But that person won’t be able to find you! She will think she has discovered a new band! And she’ll be excited! She’ll tweet like crazy! Then she’ll try to download your songs, but she won’t be able to find any of your music online!

That’s because you don’t sell your music online. You only sell vinyl at live shows. As the mystery of your band spreads, those vinyl discs will sell for $339 and up. And tickets to your shows will be traded on NASDAQ.

I know this means not sharing the most intimate details of your daily life with thousands of strangers, but that’s the price of success in this opportunity I’m offering you.

In 1969, not only did people not know what Paul McCartney was having for lunch, they weren’t even sure he was alive.

Embrace the mystery. You won’t need a bio because your fans will invent one for you. So, they get a few details wrong—you’re not the illegitimate child of George and Norah Jones. There’s nothing on the Internet that says you aren’t!

You might be saying to yourself—or out loud at your laptop—“Hey, I’ve had a band like that for years and nothing has happened!” That’s because you’re not any good. You have to be good. And there’s nothing in social media that will make you good.

So, I’m looking for a courageous young band willing to take a chance on anonymity. I’m not asking you to turn the clock back, but forward—to reclaim your humanity, to spend your days and nights struggling with and perfecting your art, rather than basing your success on how many people like you or follow you.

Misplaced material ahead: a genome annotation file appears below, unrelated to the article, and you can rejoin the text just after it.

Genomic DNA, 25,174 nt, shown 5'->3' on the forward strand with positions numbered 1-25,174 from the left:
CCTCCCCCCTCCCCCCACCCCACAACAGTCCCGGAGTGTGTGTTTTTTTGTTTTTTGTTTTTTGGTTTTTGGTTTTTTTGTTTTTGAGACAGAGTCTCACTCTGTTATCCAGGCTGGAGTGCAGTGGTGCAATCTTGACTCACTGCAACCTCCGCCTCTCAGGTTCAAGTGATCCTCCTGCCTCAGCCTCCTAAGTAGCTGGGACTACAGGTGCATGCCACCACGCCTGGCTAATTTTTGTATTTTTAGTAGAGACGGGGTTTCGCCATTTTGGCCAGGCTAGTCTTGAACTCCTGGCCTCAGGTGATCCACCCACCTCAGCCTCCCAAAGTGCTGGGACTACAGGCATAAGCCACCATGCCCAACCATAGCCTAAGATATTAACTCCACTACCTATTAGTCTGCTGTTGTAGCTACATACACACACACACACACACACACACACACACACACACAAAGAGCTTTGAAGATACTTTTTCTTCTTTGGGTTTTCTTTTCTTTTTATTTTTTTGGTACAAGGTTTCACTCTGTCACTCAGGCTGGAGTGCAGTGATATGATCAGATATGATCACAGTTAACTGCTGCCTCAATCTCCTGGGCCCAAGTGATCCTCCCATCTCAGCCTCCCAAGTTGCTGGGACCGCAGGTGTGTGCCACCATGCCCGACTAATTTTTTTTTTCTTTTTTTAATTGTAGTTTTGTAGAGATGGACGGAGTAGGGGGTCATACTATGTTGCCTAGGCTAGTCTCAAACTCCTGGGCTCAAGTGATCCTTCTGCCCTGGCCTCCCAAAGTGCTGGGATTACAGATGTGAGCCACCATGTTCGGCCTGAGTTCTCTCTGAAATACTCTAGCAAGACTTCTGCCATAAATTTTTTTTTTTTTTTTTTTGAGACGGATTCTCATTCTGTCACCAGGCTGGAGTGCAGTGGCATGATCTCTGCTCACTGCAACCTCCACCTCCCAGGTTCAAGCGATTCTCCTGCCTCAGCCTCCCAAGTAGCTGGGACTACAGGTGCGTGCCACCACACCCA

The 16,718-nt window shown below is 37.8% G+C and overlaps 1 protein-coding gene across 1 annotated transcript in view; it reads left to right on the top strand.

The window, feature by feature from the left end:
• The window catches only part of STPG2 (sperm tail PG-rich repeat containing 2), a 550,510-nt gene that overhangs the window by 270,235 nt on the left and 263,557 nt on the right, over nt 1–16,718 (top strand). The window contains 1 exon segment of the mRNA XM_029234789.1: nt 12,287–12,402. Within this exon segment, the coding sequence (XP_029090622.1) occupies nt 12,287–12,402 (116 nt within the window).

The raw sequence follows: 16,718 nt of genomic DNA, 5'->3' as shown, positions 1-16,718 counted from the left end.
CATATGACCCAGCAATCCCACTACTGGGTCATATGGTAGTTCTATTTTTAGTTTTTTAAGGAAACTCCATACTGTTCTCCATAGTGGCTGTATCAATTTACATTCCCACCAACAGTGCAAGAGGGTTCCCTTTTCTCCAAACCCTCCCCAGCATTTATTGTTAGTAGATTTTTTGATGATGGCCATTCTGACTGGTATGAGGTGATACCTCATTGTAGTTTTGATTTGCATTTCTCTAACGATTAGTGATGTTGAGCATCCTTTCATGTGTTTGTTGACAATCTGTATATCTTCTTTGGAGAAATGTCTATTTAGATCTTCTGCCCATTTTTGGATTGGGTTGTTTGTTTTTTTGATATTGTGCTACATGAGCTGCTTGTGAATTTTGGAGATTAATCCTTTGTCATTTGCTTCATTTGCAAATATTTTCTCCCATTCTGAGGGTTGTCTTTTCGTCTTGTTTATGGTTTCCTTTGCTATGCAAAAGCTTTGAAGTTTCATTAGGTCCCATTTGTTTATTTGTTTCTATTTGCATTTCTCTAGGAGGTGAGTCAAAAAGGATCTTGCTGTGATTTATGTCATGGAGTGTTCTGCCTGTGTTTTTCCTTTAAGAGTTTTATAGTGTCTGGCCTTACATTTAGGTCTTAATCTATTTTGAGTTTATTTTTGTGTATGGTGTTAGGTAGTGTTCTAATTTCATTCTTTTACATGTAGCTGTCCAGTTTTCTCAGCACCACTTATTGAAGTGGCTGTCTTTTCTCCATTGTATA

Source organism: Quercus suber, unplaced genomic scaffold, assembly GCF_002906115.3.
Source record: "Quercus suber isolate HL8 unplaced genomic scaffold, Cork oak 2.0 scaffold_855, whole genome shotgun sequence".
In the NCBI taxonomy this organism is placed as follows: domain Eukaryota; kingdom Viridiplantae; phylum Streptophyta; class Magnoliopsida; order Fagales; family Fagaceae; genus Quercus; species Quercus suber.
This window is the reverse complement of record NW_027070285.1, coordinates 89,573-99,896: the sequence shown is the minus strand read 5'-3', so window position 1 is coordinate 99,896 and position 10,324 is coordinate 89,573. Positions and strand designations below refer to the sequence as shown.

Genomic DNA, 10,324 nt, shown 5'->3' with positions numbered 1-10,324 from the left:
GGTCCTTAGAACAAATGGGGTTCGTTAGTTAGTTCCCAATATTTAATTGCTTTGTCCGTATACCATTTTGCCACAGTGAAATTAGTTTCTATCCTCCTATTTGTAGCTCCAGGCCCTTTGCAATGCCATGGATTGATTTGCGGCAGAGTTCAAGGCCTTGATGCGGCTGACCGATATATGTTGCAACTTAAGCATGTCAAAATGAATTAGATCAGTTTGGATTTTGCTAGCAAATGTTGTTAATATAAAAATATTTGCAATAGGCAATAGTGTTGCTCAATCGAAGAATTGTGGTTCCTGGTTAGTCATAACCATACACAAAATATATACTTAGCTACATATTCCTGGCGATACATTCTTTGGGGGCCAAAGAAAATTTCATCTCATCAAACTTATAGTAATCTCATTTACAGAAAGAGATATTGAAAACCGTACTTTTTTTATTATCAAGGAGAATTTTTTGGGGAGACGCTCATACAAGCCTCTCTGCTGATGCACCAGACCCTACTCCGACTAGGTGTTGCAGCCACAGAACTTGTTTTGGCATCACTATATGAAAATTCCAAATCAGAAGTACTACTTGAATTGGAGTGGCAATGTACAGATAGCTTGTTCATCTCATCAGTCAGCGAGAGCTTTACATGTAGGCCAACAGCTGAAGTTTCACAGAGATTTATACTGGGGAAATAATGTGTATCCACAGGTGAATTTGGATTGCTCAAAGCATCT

I’m not saying that you should become an anti-social recluse. If you do this right, the lines at your record table will probably look like the final scene from Field of Dreams. And you might have more time to spend with those who really care about you.

I wish I had the courage to take my own advice, but I don’t. I’m at the point where I’m afraid that if I wasn’t on Twitter or Facebook, I would doubt my own existence. I know there are other Chris Stuarts out there, but I’m the one with, so I’m the real one.

And, of course, I’m writing this as a blog in an online magazine. How hypocritical can you get? But really, I’m just last night’s burrito in the belly of the social media beast.

The network is unstoppable. It devours everyone. But maybe, just maybe, there’s a child born somewhere who will one day have the courage to throw his or her smartphone into the river and become the father, or mother, of a new music.

I’d like that.

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About the Author

Chris Stuart

Chris Stuart is a writer and songwriter living in San Diego. He was the 2008 recipient of the IBMA Print Media Person of the Year award, co-writer of the 2009 IBMA Song of the Year, and past winner of the Merlefest Chris Austin Songwriting contest in bluegrass and gospel categories. You can follow him on Twitter @cvstuart, on Facebook, and at On Tuesdays you can find him having fish tacos at Roberto’s in Del Mar.